a story lives forever
Sign in
Form submission failed!

Stay signed in

Recover your password?
Form submission failed!

Web of Stories Ltd would like to keep you informed about our products and services.

Please tick here if you would like us to keep you informed about our products and services.

I have read and accepted the Terms & Conditions.

Please note: Your email and any private information provided at registration will not be passed on to other individuals or organisations without your specific approval.

Video URL

You must be registered to use this feature. Sign in or register.


Why can't machines do things that babies can?


AI programs 'devolving' from calculus to geometry
Marvin Minsky Scientist
Comments (0) Please sign in or register to add comments

And in the 1960s, from beginning in 1958, there were several such programs that showed… the most dramatic one was one that was good at formal... the part of formal mathematics called integral calculus and a young student named James Slagle wrote a program that was better than most students at doing what was called integration which was a process invented by Isaac Newton and had been developed for several hundred years, but it was... never been automated before this time. And a graduate student named Joel Moses, who eventually became Provost of MIT, and... very important post in the faculty, but that was his project. Well, James Slagle was the... the first one to do it and interesting thing about Slagle was that he was blind but by using a programming language invented by John McCarthy called Lisp – it’s a sort of joke, well, it’s short for list processor – and this was a very high level computing language which could do rather complicated things with fairly brief expressions.

Joel Moses, who was the student who followed Slagle, said it took him a couple of months to understand the ten pages of text that the blind Slagle had written to... to do this, because this language was so compact and expressive. So that’s a nice story in itself and maybe we should get Joel Moses to tell it. But anyway, this meant that in the early 1960s, for several years… I mean, 1970s, we had made a lot of progress from calculus which is... which was at that time generally a subject in college to algebra – mathematics – which is a kind of high school subject and getting down to elementary geometry, proving theorems which was a pre-high school subject or some cases. And so this was an interesting period of five or... five or 10 years in which evolution seemed to be going backwards.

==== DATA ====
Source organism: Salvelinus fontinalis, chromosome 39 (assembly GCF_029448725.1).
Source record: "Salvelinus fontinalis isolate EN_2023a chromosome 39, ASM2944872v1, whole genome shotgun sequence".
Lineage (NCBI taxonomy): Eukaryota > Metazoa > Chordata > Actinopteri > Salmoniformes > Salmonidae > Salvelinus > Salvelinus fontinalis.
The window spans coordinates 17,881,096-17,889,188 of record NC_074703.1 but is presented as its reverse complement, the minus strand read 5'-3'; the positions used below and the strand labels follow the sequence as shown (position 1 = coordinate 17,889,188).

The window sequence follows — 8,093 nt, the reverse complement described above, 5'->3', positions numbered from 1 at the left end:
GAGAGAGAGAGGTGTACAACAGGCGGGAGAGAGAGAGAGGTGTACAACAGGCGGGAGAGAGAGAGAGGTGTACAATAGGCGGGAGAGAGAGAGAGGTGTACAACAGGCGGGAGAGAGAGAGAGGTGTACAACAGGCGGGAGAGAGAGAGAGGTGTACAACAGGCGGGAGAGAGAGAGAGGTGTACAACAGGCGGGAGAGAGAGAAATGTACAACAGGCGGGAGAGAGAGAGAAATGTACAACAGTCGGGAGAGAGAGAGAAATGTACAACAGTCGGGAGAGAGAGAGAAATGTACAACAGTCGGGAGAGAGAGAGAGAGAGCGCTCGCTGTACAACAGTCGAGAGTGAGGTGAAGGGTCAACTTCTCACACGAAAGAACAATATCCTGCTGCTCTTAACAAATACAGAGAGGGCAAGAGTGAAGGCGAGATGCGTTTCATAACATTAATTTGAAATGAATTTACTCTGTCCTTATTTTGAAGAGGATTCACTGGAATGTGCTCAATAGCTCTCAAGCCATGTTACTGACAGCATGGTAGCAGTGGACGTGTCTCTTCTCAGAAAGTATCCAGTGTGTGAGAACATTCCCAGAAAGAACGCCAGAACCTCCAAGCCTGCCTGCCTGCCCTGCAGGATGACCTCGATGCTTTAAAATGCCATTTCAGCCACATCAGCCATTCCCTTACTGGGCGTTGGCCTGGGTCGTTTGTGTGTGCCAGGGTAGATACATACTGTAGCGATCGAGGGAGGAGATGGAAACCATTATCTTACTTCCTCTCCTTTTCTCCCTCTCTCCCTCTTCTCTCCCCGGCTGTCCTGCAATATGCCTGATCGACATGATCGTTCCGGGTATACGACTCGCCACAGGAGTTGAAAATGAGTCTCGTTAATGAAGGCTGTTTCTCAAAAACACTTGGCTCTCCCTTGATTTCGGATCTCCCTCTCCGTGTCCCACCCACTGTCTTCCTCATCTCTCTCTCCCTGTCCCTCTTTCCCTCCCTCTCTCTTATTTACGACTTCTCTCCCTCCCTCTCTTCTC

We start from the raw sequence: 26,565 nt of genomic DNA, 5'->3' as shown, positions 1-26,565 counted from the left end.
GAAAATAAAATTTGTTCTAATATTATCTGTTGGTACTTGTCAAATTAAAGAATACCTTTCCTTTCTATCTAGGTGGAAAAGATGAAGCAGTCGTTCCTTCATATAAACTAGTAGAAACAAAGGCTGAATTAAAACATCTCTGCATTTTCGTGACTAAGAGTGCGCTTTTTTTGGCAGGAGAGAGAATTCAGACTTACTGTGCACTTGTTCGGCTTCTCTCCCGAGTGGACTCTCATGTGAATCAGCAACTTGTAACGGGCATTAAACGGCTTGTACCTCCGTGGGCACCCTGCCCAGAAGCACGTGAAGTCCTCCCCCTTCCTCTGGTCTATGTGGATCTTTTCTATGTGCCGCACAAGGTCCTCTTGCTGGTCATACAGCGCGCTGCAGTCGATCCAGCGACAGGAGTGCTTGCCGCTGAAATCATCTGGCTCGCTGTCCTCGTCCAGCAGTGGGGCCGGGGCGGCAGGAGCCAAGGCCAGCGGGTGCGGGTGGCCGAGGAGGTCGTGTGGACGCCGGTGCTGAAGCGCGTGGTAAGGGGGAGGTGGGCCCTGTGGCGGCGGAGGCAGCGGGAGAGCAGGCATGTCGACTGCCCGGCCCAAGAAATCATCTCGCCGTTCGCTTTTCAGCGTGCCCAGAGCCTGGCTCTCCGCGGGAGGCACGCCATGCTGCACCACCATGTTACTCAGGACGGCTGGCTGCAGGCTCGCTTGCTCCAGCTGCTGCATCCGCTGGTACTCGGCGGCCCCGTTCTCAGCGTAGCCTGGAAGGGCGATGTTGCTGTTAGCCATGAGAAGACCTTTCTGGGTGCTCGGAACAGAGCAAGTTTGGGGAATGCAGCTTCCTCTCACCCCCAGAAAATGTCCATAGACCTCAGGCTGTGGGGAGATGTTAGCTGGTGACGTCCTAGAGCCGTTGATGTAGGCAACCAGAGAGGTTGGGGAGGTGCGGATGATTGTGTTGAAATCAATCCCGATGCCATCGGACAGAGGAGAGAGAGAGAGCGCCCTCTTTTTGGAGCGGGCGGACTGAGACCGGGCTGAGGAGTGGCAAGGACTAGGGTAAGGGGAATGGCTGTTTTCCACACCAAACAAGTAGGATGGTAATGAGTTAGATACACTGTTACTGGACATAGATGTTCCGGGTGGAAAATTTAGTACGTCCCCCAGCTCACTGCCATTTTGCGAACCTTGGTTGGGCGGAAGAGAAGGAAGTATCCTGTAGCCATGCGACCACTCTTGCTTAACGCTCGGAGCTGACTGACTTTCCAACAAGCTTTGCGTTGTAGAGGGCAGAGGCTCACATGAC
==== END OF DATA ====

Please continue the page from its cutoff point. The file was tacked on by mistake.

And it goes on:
Most people didn’t understand why would it be easier to write a calculus program than a geometry program? The answer is: you had to know more about the world; you had to know more different things for the subjects that people considered easier, but they were easier because they’re part of real life and people experience geometry but they don’t experience acceleration in... in the sensible way.

Marvin Minsky (1927-2016) was one of the pioneers of the field of Artificial Intelligence, founding the MIT AI lab in 1970. He also made many contributions to the fields of mathematics, cognitive psychology, robotics, optics and computational linguistics. Since the 1950s, he had been attempting to define and explain human cognition, the ideas of which can be found in his two books, The Emotion Machine and The Society of Mind. His many inventions include the first confocal scanning microscope, the first neural network simulator (SNARC) and the first LOGO 'turtle'.

Listeners: Christopher Sykes

Christopher Sykes is a London-based television producer and director who has made a number of documentary films for BBC TV, Channel 4 and PBS.

Tags: 1960s, 1958, Lisp, MIT, James Slagle, Isaac Newton, Joel Moses, John McCarthy

Duration: 3 minutes, 12 seconds

Date story recorded: 29-31 Jan 2011

Date story went live: 12 May 2011